Some speculated that the media attention for the Kris Wu case was being used to overshadow the Urumqi news. Others condemned social media users for turning to celebrity news instead of focusing on the tragic fire in Xinjiang’s capital.

At the same time, there was also a running joke on social media in light of China’s ongoing ‘zero Covid’ policy, with people saying: “Who will come out first, Kris Wu or us?”

By Manya Koetse 

Featured image: Kris Wu starring in Sweet Sixteen movie.

 

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China Brands & Marketing

About Lipstick King’s Comeback and His ‘Mysterious’ Disappearance

After Li Jiaqi’s return to livestreaming, the ‘tank cake incident’ has become the elephant in the room on social media.

Manya Koetse

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Earlier this week, the return of China’s famous livestreamer Li Jiaqi, also known as the ‘Lipstick King’, became a hot topic on Chinese social media where his three-month ‘disappearance’ from the social commerce scene triggered online discussions.

He is known as Austin Li, Lipstick King, or Lipstick Brother, but most of all he is known as one of China’s most successful e-commerce livestreaming hosts.

After being offline for over 100 days, Li Jiaqi (李佳琦) finally came back and did a livestreaming session on September 20th, attracting over 60 million viewers and selling over $17 million in products.

The 30-year-old beauty influencer, a former L’Oreal beauty consultant, rose to fame in 2017 after he became a successful livestreamer focusing on lipstick and other beauty products.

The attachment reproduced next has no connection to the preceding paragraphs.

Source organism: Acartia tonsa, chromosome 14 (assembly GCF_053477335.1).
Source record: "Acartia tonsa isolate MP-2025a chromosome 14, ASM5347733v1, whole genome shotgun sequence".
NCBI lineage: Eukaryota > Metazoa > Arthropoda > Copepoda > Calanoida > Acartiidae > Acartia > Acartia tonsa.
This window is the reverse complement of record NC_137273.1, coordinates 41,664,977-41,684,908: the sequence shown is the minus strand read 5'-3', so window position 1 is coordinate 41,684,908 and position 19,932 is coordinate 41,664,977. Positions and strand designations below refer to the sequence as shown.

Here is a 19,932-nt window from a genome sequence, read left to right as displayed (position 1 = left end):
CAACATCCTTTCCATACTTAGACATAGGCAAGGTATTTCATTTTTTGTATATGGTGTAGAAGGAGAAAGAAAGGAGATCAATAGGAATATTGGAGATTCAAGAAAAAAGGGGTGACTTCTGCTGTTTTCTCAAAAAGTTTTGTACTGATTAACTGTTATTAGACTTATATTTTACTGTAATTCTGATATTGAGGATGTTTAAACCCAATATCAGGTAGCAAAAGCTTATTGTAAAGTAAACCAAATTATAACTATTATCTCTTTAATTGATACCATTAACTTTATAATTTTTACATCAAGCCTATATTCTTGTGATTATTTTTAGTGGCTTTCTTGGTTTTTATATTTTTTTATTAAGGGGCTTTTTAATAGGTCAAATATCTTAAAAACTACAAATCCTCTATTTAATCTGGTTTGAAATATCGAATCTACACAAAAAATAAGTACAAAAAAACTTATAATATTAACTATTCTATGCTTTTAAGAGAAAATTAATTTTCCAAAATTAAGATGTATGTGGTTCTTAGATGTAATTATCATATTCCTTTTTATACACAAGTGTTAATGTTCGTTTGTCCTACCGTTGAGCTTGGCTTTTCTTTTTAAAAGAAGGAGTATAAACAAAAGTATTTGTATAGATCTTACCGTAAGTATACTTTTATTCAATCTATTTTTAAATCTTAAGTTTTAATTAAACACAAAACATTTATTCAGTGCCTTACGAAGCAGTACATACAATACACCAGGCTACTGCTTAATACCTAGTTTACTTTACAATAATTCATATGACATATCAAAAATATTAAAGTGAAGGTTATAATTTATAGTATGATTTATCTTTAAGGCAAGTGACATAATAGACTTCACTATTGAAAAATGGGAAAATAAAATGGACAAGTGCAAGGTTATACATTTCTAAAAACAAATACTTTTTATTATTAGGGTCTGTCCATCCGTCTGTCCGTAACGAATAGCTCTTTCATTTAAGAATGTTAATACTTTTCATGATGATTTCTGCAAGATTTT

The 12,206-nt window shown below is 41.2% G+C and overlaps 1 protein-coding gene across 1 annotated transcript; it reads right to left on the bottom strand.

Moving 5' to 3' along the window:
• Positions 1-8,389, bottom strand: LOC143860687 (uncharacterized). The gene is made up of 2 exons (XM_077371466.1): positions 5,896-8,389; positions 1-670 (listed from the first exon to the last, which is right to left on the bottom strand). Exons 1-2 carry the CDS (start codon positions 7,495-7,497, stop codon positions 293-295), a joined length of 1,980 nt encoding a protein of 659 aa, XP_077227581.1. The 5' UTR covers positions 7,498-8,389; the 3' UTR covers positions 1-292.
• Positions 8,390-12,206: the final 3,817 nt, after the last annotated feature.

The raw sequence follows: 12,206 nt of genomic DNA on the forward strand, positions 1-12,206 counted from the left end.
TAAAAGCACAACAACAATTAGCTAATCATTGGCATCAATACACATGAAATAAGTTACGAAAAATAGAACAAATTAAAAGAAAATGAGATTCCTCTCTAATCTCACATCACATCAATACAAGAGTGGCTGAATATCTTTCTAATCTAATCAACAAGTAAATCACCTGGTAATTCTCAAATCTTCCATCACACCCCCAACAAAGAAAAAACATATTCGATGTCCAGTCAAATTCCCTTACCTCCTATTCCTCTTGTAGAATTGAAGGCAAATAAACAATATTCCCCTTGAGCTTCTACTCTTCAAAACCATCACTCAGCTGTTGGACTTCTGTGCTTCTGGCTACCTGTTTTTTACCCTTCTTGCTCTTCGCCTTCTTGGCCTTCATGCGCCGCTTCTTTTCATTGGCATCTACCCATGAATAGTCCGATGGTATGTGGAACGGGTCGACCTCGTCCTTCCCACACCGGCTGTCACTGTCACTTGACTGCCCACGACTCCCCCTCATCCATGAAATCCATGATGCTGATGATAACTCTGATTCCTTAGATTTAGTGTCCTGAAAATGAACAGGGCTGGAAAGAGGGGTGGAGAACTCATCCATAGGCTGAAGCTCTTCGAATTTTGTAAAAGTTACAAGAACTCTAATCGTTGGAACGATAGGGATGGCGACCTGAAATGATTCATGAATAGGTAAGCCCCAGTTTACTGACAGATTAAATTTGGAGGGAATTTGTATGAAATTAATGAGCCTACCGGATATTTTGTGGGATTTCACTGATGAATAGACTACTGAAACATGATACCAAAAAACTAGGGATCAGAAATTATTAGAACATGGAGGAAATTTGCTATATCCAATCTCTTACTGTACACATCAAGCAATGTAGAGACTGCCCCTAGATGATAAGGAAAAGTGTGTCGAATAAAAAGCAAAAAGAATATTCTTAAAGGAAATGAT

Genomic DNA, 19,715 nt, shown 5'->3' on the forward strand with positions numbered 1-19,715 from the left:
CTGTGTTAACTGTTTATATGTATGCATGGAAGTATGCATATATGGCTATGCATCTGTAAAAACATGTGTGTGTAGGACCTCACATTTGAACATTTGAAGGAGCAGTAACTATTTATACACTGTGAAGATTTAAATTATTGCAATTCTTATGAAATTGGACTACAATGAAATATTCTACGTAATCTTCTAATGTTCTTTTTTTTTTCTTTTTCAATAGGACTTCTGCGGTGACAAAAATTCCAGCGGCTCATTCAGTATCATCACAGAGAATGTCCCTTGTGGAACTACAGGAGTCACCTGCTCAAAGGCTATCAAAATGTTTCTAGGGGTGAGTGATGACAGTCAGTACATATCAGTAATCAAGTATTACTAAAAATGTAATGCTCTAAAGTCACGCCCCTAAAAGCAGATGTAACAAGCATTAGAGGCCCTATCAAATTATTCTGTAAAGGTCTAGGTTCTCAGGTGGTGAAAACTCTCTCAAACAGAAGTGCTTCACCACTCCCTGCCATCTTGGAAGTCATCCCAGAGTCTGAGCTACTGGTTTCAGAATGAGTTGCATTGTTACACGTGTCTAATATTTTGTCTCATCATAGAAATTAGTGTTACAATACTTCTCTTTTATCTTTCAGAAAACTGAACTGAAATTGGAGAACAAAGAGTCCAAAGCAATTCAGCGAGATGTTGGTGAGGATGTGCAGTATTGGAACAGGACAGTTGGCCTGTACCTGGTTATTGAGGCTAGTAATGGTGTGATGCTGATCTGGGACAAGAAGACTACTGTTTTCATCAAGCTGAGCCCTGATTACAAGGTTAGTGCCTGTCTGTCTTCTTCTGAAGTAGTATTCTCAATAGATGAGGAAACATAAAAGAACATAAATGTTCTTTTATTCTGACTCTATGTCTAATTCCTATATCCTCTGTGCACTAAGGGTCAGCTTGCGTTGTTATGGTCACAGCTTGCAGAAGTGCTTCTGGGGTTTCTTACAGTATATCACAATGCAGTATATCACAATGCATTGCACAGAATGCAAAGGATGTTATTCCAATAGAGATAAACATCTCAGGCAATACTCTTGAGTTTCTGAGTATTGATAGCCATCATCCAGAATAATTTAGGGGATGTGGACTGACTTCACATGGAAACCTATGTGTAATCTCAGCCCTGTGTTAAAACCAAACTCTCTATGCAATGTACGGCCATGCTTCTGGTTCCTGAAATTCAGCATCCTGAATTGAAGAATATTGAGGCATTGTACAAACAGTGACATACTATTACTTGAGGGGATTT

Li broke several records during his live streaming career. In 2018, he broke the Guinness World Record for “the most lipstick applications in 30 seconds.” He once sold 15000 lipsticks in 5 minutes, and also managed to apply 380 different lipsticks in another seven-hour live stream session. Li made international headlines in 2021 when he sold $1.9 billion in goods during a 12-hour-long promotion livestream for Alibaba’s shopping festival.

But during a Taobao livestream on June 3rd of this year, something peculiar happened. After Li Jiaqi and his co-host introduced an interestingly shaped chocolate cake – which seemed to resemble a tank, – a male assistant in the back mentioned something about the sound of shooting coming from a tank (“坦克突突”).

Although Li Jiaqi and the others laughed about the comment, Li also seemed a bit unsure and the woman next to him then said: “Stay tuned for 23:00 to see if Li Jiaqi and I will still be in this position.”

The session then suddenly stopped, and at 23:38 that night Li wrote on Weibo that the channel was experiencing some “technical problems.”